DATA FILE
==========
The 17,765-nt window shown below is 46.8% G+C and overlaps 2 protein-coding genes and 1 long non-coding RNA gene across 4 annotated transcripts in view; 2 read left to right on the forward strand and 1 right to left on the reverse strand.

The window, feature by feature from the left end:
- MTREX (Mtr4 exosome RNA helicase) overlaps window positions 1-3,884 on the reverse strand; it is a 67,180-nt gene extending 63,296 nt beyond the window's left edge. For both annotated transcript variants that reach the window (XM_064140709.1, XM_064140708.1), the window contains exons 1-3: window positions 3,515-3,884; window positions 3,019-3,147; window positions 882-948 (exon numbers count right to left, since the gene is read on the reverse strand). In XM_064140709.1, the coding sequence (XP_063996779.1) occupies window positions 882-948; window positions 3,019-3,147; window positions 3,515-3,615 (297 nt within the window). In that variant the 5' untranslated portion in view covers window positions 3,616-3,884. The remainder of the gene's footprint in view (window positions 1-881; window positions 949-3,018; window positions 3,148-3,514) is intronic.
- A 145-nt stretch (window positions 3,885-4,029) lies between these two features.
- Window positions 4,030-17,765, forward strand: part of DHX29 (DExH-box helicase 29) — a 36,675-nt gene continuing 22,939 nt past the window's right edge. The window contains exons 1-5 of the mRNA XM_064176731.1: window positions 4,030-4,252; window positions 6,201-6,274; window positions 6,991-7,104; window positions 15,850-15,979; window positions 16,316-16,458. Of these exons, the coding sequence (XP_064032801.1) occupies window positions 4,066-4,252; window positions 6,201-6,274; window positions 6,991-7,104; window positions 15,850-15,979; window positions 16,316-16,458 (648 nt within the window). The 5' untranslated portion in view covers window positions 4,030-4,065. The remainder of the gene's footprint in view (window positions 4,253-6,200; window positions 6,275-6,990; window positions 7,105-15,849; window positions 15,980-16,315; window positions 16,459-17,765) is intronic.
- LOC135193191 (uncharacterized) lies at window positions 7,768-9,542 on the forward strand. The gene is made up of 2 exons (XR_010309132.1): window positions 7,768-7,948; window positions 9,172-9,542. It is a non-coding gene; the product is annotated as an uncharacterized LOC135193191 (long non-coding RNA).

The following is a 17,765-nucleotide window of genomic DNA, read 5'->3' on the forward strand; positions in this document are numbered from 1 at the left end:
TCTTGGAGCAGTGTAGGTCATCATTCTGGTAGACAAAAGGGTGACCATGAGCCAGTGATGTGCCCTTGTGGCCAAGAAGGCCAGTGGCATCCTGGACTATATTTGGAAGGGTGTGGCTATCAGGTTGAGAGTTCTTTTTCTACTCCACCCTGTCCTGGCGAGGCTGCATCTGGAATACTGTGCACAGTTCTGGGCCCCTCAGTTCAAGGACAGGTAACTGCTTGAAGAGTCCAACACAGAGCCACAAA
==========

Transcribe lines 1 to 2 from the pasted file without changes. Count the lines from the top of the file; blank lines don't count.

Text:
The 17,765-nt window shown below is 46.8% G+C and overlaps 2 protein-coding genes and 1 long non-coding RNA gene across 4 annotated transcripts in view; 2 read left to right on the forward strand and 1 right to left on the reverse strand.

The window, feature by feature from the left end: